Asafa Powell, the former holder of the 100 metres world record, believes that it will be hard to break the world sprint marks held by his illustrious Jamaican teammate Usain Bolt.Powell, who was speaking last week in India, says Bolt’s third lowering of the 100-metre record – to 9.58 seconds – was a great race. His opinion concurs with the view expressed early this year by another former world record holder, Donovan Bailey of Canada,”It will be very difficult to break these two records,” offered the 33-year-old Powell. Like the world record for 200 metres, Bolt set the current 100 metres standard at the 2009 World Championships in Berlin, Germany, with Powell getting third place.”I was pretty much the best starter in the world and he was already ahead of me at the start,” Powell recalled.Contrary to the general perception of the tall man from Trelawny being slow from the blocks, Bolt led the field from the very first step. He clocked 6.31 seconds at the 60-metre mark, which is superior to the world indoor record for 60 metres of 6.39.”So, he had a great race,” he said admiringly. “It’s going to be very hard for someone to come and match that run,” he stated.Powell set the world record at 9.77 seconds in 2005, equalled it twice before trimming it to 9.74 in 2007. Bolt accelerated that to 9.72 seconds before the 2008 Olympics and won the gold medal there with a miraculous run of 9.69 seconds.RECORDS LIKELY TO STAND”I would say it is likely to stand for a very long time,” he concluded of the 9.58 clocking. He did allow that the 100m record was slightly more vulnerable. “I feel the 9.58 is more likely to be broken,” he continued.The all-time performance list has the joint second-fastest 100-metre men alive, Jamaica’s Yohan Blake and American Tyson Gay, tied at 9.69 seconds while Blake’s personal best at 200 metres of 19.26 is closer to the Bolt world record of 19.19 seconds. Though Powell has a 200-metre personal best of 19.90 seconds and qualified for the 2004 200-metre Olympic final, he thinks Bolt’s world record in the curved sprint is astounding. “19.19secs in 200m is ridiculous,” Powell said.Earlier in the year, Bailey, the Olympic 100-metre champion in 1996, said the world records will stand for a long time. Bailey, who set a world record to win his Olympic gold medal, said: “Bolt has set the current bar high for sprinters and someone will be along to break his records in the far, far future.”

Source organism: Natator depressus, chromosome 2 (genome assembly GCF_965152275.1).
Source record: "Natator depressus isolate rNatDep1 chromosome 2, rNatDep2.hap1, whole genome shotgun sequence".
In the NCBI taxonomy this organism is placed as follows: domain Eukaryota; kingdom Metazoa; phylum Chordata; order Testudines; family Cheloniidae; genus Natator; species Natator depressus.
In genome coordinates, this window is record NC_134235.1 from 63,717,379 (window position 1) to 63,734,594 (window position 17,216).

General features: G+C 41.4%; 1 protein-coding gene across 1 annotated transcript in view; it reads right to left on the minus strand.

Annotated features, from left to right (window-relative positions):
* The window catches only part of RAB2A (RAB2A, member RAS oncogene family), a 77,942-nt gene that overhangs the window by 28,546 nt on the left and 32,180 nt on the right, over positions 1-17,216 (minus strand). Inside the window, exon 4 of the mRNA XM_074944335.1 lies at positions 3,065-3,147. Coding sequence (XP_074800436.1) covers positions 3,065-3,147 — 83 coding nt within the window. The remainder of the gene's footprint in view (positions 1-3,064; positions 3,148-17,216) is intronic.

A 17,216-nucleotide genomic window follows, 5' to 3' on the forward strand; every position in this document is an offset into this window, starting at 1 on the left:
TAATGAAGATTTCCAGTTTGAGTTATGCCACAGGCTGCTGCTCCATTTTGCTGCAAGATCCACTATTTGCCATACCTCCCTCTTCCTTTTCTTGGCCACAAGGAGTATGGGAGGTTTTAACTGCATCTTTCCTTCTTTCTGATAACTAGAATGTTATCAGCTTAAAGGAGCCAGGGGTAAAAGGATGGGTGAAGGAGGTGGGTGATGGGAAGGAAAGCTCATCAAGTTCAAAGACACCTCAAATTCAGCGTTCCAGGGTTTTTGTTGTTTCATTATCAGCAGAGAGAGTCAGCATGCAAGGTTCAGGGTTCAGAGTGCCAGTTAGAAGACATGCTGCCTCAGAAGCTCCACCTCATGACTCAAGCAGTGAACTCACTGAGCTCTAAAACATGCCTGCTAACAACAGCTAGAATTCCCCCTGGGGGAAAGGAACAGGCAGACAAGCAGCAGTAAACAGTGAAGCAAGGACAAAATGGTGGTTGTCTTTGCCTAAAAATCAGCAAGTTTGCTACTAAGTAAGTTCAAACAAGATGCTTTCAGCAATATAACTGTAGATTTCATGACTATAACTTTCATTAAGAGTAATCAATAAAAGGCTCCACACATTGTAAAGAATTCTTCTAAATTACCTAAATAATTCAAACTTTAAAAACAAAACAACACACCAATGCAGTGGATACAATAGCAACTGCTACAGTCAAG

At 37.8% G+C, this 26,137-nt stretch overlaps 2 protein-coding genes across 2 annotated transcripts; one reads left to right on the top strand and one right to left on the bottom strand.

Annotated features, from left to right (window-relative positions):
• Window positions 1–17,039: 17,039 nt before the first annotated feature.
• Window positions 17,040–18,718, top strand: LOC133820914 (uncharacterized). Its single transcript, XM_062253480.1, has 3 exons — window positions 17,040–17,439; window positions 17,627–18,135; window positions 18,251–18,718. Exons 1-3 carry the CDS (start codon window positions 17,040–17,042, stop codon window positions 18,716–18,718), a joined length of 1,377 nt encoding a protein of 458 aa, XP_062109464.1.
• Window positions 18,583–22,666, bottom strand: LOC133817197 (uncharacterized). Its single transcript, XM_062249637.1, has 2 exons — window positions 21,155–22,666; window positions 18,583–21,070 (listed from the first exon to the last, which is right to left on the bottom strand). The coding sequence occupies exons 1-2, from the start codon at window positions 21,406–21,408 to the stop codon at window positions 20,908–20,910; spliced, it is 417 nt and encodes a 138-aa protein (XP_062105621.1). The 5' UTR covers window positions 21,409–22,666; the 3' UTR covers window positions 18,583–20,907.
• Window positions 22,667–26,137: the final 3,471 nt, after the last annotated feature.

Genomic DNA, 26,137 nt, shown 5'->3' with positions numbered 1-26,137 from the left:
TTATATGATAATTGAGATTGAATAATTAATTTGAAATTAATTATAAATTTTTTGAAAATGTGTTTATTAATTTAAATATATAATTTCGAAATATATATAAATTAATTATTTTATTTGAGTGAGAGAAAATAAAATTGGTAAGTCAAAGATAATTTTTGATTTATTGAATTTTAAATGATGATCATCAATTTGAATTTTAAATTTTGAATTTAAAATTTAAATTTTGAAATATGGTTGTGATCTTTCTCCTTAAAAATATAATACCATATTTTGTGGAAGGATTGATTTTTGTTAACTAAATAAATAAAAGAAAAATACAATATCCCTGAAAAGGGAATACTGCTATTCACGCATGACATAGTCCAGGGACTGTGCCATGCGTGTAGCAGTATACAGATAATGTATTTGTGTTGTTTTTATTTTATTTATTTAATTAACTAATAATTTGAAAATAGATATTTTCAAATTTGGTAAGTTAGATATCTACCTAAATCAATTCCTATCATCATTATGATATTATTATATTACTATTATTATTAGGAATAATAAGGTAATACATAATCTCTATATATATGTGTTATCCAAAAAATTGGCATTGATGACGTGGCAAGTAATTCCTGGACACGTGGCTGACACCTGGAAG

By Andrew CarmichaelThe Head Teacher and Deputy Head Teacher of the New Amsterdam Multilateral Secondary School in Region Six (East Berbice-Corentyne) have been removed from their posts by the Education Ministry after over a dozen teachers sought transfers to other school after failure on the part of the authorities there to address allegations of racism and mismanagement at the school.In their letters or transfer requests, the teachers all sighted racial tension. TheyActing PrincipalNarine Ddatt Dhanrajhad all claimed that the situation at the school had made the working environment uncomfortable among themselves and also the students.Back 2016, the Region Six Regional Democratic Council had recommended having either the Principal Narine Ddatt Dhanraj or the acting deputy head Shondell Phillips removed from the premier secondary learning facility in the region.The school is run by a Board and despite several calls at the regional level for the duo’s removal, no action was taken.After the life of that Board came to an end came April 2017, the canteen management arrangements were changed allowing certain teachers access to the funds and control of the school canteen. It had been reported that there was a lot of unauthorised spending and mismanagement of the school’s funds which later led to segregation in the school.Results from the Caribbean Secondary Examination Council (CSEC) showed a downward trend as the New Amsterdam Multilateral School has been losing its premier standing. The year 2014 was the last year the New Amsterdam Multilateral School topped the region from a percentage standpoint.As a result, earlier this month, the Education Ministry took a decision to remove both Dhanraj and Phillips in an effort to save the school as the Regional Education Committee had also been reporting that the school has been reporting increasing numbers of social problems.In January, a letter was issued to Phillips stating that she was being sent to the Vrymens Erven Secondary. After the letter was issued, there was political interference and the letter was recalled. But even before the letter was recalled,Acting Deputy head Shondell Phillipsother teachers began signalling their reluctance to work with Dhanraj by applying for their own transfers.Meanwhile, as from the new school year, Dhanraj will take up an appointment at the Central Corentyne Secondary at Bushlot, Corentyne while Phillips will go to the Vrymens Erven Secondary in New Amsterdam.Dhanraj who was acting at the school’s Principal for more than a decade, will not be heading the Central Corentyne Secondary.Phillips, whose substantive position is head of department, will head the English Department at the Vrymens Erven Secondary.Region Six Chairman David Armogan noted that the Regional Administration and the Education Ministry were forced to conduct an investigation which revealed there is a management problem and division at the New Amsterdam Multilateral School. “It is clear that the head teacher cannot manage the school because there seems to be some level of animosity or division between himself and the deputy which is tearing the school apart; one side is with the head teacher and another side is with the deputy and that is reflecting on the behavior of the students as well. We have seen a turn for the worst in terms of discipline at that school.”Meanwhile, the Chairman noted that President of the Guyana Teachers’ Union, Mark Lyte was offered the job as principal of the New Amsterdam Multilateral School but has refused.The vacancy will have to be advertised, Armogan said.